Marion Ladewig was voted Woman Bowler of the Year nine times by the Bowling Writers Association of American, more than any other person, male or female. The Detroit News sportswriter Jo Falls compared her to baseball legend, Babe Ruth, and hockey stand-out, Gordie Howe . Her media accolades drew unprecedented national attention to the sport of women's bowling. The five time World Invitational title holder and eight time All-Star champion left her mark on the sport and truly earned the title "Queen of Bowling."
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Sketch by Cynthia Becker
"Ladewig, Marion." Notable Sports Figures. . Encyclopedia.com. (April 24, 2018). http://www.encyclopedia.com/sports/encyclopedias-almanacs-transcripts-and-maps/ladewig-marion
"Ladewig, Marion." Notable Sports Figures. . Retrieved April 24, 2018 from Encyclopedia.com: http://www.encyclopedia.com/sports/encyclopedias-almanacs-transcripts-and-maps/ladewig-marion
Modern Language Association
The Chicago Manual of Style
American Psychological Association
BOWLING. According to archaeological evidence, ancient Egyptians played a game similar to bowling in 3200 b.c. The game was popular in medieval Europe, and American colonists bowled in the streets of Jamestown, but the modern tenpin game developed with the German immigrant community in America in the mid-nineteenth century. Most bowling alleys were located in saloon basements, and the game's association with drunkenness,
violence, and gambling quickly earned it an unsavory reputation.
Prohibition severed the direct connection between saloons and bowling, but the game still struggled with its image problem. The "pin boys" who cleared and reset pins and returned balls after each roll were a public-relations disaster. The dangerous and demanding work paid very little, and in general, only vagrants and young teenagers would take the job. Child welfare advocates condemned bowling alleys as sweatshops teeming with immoral influences.
The invention of the automatic pinsetter in 1951 had a great impact on the game. No longer reliant on unpredictable labor, alley proprietors saw an opportunity to expand their market beyond league bowlers, and they advertised the game as good clean family fun. Glitzy recreation centers with cheerful names such as "Bowl-ODrome" and "Victory Bowling" opened in shopping plazas throughout the country. Many featured Laundromats and nurseries to serve the family needs of suburban consumers, and a few even banned alcohol to encourage parents to think of the lanes as a safe place for their kids. Now packaged as "the people's country clubs," bowling alleys grew increasingly extravagant. Chicago's Holiday Bowl Recreation maintained sixty-four lanes, an Olympic-size swimming pool, and tennis courts. In 1958, the Professional Bowlers Association, which organizes about twenty tournaments each year, was created to capitalize on the success of television broadcasts. By the late 1960s, however, the bowling boom was over.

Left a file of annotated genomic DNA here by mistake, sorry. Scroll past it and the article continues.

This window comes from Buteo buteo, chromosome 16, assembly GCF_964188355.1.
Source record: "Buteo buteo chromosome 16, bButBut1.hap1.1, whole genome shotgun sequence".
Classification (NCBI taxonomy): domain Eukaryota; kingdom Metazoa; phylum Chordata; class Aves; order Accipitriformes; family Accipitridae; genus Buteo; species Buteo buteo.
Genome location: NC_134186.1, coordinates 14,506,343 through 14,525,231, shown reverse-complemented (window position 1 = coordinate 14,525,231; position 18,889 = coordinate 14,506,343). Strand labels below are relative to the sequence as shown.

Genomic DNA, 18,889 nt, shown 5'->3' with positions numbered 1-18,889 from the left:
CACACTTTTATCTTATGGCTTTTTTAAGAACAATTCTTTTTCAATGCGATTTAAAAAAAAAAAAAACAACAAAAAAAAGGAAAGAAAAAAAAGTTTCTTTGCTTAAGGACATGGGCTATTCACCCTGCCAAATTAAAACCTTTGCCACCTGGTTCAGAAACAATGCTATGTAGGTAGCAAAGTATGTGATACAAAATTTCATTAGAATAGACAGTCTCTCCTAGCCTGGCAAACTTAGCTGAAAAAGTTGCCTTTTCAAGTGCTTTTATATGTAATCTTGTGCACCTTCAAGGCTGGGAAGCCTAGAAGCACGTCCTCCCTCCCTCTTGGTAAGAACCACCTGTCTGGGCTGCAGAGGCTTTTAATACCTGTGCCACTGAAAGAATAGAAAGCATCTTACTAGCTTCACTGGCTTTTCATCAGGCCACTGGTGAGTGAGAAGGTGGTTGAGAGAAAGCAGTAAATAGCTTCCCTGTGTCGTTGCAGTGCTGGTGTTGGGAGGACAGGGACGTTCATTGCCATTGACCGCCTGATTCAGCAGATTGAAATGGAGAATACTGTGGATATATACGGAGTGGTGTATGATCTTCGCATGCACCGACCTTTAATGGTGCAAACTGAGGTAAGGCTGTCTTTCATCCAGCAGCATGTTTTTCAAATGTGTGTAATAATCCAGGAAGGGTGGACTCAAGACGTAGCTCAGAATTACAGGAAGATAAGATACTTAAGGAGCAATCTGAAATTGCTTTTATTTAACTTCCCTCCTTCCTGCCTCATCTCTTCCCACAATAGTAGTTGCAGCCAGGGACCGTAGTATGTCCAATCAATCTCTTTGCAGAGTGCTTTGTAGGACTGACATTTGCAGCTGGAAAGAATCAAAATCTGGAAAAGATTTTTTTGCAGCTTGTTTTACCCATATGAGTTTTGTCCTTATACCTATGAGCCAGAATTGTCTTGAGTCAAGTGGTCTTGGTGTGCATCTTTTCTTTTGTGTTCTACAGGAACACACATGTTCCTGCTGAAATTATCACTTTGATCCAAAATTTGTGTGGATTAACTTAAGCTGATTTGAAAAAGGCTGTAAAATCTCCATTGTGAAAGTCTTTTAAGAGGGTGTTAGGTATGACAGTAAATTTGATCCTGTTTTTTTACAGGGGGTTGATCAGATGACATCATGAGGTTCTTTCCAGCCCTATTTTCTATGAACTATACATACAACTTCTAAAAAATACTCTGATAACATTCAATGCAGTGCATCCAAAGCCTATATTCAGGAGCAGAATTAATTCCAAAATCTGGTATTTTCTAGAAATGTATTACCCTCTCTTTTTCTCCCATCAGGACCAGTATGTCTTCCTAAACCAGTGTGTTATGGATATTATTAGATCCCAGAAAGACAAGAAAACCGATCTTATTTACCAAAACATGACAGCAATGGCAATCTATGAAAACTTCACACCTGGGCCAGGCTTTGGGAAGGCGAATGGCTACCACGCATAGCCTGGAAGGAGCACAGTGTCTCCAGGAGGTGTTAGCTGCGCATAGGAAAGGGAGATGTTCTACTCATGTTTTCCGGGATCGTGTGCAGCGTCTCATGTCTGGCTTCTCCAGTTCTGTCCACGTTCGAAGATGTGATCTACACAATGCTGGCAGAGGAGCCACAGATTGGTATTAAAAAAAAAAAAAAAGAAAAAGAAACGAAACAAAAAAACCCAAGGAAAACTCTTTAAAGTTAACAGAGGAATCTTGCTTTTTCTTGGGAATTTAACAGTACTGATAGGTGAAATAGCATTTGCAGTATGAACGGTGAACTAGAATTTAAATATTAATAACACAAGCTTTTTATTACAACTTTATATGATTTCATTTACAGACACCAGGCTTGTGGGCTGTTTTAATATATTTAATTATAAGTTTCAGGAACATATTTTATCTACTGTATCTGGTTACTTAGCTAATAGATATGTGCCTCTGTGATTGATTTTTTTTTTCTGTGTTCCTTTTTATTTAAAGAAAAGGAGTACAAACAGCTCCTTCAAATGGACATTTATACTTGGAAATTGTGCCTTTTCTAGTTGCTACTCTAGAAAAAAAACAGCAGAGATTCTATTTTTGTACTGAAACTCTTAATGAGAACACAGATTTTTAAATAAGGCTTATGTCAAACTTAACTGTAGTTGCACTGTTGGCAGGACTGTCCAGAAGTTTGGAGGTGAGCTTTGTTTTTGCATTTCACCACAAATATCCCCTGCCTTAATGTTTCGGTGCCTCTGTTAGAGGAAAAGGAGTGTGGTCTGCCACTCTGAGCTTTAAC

Still, the game remains one of America's most popular pastimes, and it has become a powerful if contested cultural symbol. Many artists and writers use bowling, especially the sweat-stained embroidered bowling shirt, to represent suburban conservatism and provincialism. But Robert Putnam's influential book Bowling Alone, which laments the decline of "social capital" in the United States, employs bowling as a metaphor for a less crassly individualistic era.
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Luby, Mort Jr. "The History of Bowling." Bowlers Journal 70, no. 11 (1983): 102–159.
Putnam, Robert D. Bowling Alone: The Collapse and Revival of American Community. New York: Simon and Schuster, 2000.
"Bowling." Dictionary of American History. . Encyclopedia.com. (April 24, 2018). http://www.encyclopedia.com/history/dictionaries-thesauruses-pictures-and-press-releases/bowling
"Bowling." Dictionary of American History. . Retrieved April 24, 2018 from Encyclopedia.com: http://www.encyclopedia.com/history/dictionaries-thesauruses-pictures-and-press-releases/bowling